Cherri Langenfeld, director of technology policy at the DOE, says she thinks it would be a mistake to assume the labs can turn around the economic health of the nation, but she thinks they can make a contribution.

Research on nuclear weapons will not be abandoned. Some defense-related areas - insuring the reliability and safety of nuclear weapons, verification of treaties - may increase. ``We have a major asset in the labs,'' says Sen. Jeff Bingaman (D) of New Mexico. ``For us not to use them to address the needs of the country would be shortsighted.''

US Secretary of Energy James Watkins has formed a committee to reexamine the national laboratory system and indicated he would like to see an expansion of civilian work at Livermore, Sandia, and Los Alamos, and more technology spinoffs at all the labs. ``Unless the results of our research are productively used by US industry and the consumer, we are wasting the taxpayer's investment in that research,'' he said in July.

Forging broad links between the defense laboratories and industry won't be easy. The labs are accustomed to operating on federal largess and often in secrecy. Scientists involved in ``blue-sky'' research will have to be encouraged to think commercially.

``It will require a cultural change,'' says Angelo Codevilla, a senior research fellow at the Hoover Institution. ``Many of them are involved in big science, which is not oriented to the market. It is oriented to bureaucracy. It is a little like saying, `How do you reform the Soviet economy?' ''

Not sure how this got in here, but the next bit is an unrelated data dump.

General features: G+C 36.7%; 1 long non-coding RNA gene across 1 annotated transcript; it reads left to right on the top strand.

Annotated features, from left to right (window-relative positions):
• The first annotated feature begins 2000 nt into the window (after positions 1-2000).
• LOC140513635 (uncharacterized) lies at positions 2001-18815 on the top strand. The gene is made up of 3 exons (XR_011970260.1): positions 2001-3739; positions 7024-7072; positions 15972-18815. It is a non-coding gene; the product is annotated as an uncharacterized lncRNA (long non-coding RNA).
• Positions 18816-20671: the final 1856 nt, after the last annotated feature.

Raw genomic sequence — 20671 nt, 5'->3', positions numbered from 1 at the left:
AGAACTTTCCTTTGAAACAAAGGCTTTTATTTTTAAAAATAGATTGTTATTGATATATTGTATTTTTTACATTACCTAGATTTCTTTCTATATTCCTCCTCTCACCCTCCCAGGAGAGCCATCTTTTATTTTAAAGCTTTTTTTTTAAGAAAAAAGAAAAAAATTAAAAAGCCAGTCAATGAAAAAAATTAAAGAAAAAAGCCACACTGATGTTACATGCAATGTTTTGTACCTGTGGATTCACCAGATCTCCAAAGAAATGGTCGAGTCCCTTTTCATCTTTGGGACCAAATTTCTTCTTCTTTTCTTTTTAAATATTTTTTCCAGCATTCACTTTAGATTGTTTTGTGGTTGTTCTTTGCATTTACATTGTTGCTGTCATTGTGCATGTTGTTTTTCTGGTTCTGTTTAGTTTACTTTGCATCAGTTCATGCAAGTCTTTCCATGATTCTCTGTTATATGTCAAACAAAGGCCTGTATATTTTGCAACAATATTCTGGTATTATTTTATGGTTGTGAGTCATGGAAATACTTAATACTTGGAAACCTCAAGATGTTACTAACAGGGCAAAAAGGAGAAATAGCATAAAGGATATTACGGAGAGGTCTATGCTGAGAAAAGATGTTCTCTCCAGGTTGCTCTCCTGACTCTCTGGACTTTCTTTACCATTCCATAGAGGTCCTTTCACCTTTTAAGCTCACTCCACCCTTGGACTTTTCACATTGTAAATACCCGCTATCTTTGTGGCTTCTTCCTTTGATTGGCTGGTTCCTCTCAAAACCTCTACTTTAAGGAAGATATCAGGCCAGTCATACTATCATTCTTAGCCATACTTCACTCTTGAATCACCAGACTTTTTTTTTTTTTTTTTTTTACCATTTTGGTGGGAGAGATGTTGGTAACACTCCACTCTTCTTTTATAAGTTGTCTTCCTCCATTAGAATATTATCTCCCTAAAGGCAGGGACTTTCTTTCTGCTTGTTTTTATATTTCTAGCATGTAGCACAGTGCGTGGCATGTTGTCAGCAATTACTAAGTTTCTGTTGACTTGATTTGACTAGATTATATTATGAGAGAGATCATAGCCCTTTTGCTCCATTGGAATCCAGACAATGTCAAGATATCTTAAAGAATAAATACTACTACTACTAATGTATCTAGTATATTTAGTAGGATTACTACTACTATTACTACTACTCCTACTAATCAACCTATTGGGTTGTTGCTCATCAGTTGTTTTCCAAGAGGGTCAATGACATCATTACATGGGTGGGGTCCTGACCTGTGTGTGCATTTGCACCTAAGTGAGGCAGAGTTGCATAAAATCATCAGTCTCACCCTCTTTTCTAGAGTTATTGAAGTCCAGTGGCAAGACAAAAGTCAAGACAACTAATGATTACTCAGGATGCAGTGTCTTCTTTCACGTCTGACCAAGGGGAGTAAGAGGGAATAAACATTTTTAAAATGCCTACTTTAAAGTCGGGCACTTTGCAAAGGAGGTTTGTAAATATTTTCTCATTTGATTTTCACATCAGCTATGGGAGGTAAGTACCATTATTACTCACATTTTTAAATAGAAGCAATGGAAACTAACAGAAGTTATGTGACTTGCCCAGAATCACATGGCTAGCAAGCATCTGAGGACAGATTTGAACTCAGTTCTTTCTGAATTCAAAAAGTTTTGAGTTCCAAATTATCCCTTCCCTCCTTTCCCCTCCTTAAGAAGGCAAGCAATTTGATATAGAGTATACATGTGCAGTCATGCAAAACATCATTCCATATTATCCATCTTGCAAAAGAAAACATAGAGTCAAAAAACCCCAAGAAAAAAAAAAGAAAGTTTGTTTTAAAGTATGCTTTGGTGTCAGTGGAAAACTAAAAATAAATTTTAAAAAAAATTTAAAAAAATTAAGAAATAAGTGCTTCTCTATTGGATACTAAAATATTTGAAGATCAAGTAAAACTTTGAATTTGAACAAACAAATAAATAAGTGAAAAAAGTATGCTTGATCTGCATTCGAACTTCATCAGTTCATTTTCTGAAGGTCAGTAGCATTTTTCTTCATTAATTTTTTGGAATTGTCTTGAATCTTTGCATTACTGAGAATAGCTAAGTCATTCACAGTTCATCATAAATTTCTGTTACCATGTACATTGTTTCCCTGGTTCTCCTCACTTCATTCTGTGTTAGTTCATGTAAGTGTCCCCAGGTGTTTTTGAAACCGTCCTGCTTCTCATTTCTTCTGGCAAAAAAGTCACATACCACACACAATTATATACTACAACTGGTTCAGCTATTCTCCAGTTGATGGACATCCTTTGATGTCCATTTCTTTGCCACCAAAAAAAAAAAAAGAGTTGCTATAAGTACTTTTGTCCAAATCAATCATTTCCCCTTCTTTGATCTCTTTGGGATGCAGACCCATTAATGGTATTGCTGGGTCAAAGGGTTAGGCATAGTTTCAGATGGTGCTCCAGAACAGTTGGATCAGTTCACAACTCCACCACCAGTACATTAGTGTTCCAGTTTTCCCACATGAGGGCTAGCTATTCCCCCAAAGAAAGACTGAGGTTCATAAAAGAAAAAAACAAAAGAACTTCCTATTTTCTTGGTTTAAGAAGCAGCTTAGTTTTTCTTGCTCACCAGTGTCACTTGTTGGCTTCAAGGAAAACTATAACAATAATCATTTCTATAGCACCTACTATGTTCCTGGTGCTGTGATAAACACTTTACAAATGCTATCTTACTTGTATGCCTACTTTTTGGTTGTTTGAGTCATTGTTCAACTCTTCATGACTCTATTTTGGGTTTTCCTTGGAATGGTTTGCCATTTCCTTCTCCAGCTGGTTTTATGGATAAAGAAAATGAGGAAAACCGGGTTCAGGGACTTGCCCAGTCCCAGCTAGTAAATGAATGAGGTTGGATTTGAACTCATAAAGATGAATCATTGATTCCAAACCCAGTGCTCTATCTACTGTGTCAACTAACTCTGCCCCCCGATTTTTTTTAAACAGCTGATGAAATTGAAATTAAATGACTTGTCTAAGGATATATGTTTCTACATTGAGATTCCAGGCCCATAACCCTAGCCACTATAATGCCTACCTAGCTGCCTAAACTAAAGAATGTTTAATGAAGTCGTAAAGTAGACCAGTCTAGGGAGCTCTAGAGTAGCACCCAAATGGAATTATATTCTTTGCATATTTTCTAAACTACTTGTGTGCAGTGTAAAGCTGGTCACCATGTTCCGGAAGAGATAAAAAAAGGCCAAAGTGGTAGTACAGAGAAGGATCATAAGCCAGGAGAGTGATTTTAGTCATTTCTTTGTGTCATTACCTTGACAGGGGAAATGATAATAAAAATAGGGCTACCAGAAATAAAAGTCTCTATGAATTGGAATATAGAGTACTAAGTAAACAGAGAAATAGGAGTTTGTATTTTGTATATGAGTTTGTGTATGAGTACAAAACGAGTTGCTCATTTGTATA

Businesses, for their part, will have to be convinced there is something worthy to be mined from the institutions and that ideas and technology exchanged won't fall into competitors' hands.

``Some people don't even approach the labs, because they are convinced they aren't doing anything relevant,'' says DOE's Langenfeld. Yet she and others believe the climate is changing. A major catalyst was legislation passed late last year, which encouraged the weapons labs to share technology with industry and universities.

They are doing so with varying degrees of aggressiveness. Sandia has formed a consortium of companies that is looking for ways to use special metals developed for the cruise missile.

Officials at Los Alamos see commercial potential in such areas as computer software, sensors, toxic cleanup, and supercomputing.

Livermore, which may have the largest concentration of laser technology in the world, will see it put to work in civilian pursuits - enriching uranium for use in nuclear power plants and continuing the attempt to achieve fusion energy. Lasers are being looked at for cutting, welding, and waste treatment.

The lab has already spun off dozens of technologies and products. They include software to help companies look for oil, and laser technology about to be used in making computer chips.

In the future, administrators expect the lab to play a big role in bio-medicine, advanced materials, microelectronics, and study of the global climate, as well as energy.